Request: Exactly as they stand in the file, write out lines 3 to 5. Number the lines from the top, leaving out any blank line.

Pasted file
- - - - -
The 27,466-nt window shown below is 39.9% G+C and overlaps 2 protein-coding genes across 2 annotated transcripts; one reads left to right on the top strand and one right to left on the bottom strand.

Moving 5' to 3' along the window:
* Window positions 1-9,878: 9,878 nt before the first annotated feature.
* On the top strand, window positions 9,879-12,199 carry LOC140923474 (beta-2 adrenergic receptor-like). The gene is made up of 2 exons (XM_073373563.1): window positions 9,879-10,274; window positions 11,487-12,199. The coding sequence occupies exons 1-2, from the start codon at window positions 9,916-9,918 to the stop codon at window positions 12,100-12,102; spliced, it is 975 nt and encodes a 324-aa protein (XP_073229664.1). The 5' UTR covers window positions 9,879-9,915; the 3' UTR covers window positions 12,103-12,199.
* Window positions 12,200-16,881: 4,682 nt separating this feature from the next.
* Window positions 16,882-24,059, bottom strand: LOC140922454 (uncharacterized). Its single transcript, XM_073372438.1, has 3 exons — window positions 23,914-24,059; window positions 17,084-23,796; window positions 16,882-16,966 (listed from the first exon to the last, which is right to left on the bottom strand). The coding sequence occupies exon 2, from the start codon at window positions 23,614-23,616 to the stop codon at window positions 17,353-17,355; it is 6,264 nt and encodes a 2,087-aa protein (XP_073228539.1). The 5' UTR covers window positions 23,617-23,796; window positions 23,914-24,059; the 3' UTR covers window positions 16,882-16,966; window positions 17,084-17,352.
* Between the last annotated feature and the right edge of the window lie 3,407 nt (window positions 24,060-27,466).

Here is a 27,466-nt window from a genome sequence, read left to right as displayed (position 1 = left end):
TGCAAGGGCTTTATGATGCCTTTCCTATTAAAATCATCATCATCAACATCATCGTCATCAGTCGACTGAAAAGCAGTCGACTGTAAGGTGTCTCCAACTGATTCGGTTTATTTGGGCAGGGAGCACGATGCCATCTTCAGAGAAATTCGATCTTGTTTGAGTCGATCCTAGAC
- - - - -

* Window positions 1-9,878: 9,878 nt before the first annotated feature.
* On the top strand, window positions 9,879-12,199 carry LOC140923474 (beta-2 adrenergic receptor-like). The gene is made up of 2 exons (XM_073373563.1): window positions 9,879-10,274; window positions 11,487-12,199. The coding sequence occupies exons 1-2, from the start codon at window positions 9,916-9,918 to the stop codon at window positions 12,100-12,102; spliced, it is 975 nt and encodes a 324-aa protein (XP_073229664.1). The 5' UTR covers window positions 9,879-9,915; the 3' UTR covers window positions 12,103-12,199.
* Window positions 12,200-16,881: 4,682 nt separating this feature from the next.